With gas prices steadily rising (oh, for the days when $2 per gallon seemed preposterous!), more of us are expected to ditch the mall in favor of our mouse this holiday season. Internet shopping enthusiasts, in addition to saving money on gas, love the fact that they can shop around the clock, cost-compare at several stores in a matter of seconds, determine whether an item is in stock without schlepping to the store, and avoid long lines.

Of course, online shopping is not without its detractors. Critics cite concerns with security issues (stolen credit card information and identity theft), high shipping costs, an increase in spam, and the fact that you can't see the item you're purchasing first-hand. These concerns are certainly legitimate, but don't let them stop you from buying online. Here are some strategies for minimizing the risks of shopping on the Net:

  • Set up a separate email account for online purchasing. The inbox of your daily email account won't be cluttered with retail offers and ads, and you can locate online coupons quickly when you need them.
  • Open a credit card with a small credit limit that's dedicated to online purchases. In case of Internet fraud, the potential loss will be capped at the modest sum, you won't be placing the contents of your bank account at risk (as you may with a check card from your main account), and you'll be able to track your online spending more handily than if you use multiple cards.
  • Check the seller's reputation with the Better Business Bureau.
  • Read the fine print. A site's privacy policy should be easily accessible from the main page. Ignoring the gobbledy-gook, you'll want to seek out the specifics about what information they gather, how they will use it, and if you have the option to opt yourself out.
  • Check out site security. Never give out your payment information (credit card number and billing address) via email. Make sure your credit card purchases are secure by ensuring the merchant's site uses SSL (secure sockets layering) technology, the industry standard for protecting transactions. While a merchant may simply indicate that it uses SSL, look to make sure that the URL (of the page on which you would enter in your card number) begins with "https," not just "http." (The extra "s" indicates that extra layer of security.) Still not sure? Call the company directly and have them detail their security measures.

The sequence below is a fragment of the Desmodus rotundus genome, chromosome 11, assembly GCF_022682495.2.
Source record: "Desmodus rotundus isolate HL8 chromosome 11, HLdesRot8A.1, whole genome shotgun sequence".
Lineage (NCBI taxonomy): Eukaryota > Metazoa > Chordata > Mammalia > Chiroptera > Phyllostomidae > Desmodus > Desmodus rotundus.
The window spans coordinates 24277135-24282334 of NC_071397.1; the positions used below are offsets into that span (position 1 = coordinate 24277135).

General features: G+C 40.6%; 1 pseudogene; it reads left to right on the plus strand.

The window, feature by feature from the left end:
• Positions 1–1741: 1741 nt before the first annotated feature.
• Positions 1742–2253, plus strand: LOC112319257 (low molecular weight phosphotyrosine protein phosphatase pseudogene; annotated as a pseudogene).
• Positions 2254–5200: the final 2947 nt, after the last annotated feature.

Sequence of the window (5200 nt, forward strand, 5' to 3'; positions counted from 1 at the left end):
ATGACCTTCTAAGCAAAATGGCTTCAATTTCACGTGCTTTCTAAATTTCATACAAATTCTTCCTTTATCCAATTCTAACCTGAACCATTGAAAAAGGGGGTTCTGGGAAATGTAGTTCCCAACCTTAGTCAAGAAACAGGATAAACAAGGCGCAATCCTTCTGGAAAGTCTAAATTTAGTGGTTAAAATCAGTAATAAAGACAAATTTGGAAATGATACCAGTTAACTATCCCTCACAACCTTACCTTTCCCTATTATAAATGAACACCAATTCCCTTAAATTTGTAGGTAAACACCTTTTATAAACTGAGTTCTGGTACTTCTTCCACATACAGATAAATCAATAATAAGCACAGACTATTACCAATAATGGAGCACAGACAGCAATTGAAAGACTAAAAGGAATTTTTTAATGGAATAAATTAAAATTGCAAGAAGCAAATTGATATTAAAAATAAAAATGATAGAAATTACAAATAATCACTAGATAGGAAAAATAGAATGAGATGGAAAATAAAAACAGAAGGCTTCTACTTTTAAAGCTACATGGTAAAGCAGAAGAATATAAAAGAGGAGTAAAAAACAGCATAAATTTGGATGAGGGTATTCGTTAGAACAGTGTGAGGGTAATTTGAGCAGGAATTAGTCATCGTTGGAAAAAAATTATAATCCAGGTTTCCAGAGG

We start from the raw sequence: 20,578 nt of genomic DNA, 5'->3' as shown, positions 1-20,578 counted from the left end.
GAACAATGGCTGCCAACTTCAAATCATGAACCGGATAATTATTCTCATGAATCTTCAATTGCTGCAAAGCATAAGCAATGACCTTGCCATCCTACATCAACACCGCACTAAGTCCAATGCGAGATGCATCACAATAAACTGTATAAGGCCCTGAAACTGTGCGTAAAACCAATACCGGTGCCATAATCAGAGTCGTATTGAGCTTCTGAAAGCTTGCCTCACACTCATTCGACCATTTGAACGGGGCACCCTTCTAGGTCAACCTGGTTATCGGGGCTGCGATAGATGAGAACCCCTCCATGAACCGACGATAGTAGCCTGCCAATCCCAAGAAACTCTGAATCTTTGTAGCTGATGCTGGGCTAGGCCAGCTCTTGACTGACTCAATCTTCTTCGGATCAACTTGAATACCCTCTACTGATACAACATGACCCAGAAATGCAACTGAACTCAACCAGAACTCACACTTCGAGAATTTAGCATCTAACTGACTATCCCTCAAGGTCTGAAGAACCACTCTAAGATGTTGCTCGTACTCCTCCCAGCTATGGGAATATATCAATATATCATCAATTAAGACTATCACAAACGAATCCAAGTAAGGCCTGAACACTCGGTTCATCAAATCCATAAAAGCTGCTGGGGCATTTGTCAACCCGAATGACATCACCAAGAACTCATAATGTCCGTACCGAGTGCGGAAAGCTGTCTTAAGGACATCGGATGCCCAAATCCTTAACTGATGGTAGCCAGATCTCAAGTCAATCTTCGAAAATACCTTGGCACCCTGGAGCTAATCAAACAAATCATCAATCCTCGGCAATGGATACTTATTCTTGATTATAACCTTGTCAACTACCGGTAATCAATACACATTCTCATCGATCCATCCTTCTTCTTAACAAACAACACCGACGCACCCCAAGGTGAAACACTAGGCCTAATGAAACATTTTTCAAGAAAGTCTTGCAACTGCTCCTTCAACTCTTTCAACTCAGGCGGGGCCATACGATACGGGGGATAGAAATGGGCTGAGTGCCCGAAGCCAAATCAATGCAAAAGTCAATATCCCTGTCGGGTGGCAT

• Order online, pay by phone. Some retailers will allow you to order online but provide your credit card information by phone. It doesn't cost anything to ask!
  • Keep a record of your purchases. Print out your receipt record, any communications between you and the seller (including email confirmations), the description of the item, and any information you wish to keep regarding the seller's privacy policies. Should you have a complaint, you'll have the appropriate documentation at the ready.

Don't feel like it's truly Christmas until you experience mall madness? Wrap your PC in garish tinsel (of course, you really should have started in August), blast Christmas music, and get a few family members to bump into you without saying, "Excuse me." That should just about do it.

This article is adapted from the Motley Fool Green Light Money Answers archive, which features more than 100 articles on personal finance topics such as taxes, credit, and beginning investing, organized by subject and life stage. For access to this content -- plus the current newsletter, back issues, members-only discussion boards, and advisor blogs -- take a free 30-day trial today!  

Fool contributor Elizabeth Brokamp is a licensed professional counselor who regularly talks money with her honey, Robert Brokamp, editor of The Motley Fool's Rule Your Retirement newsletter and co-advisor of Motley Fool Green Light. The Fool has a disclosure policy.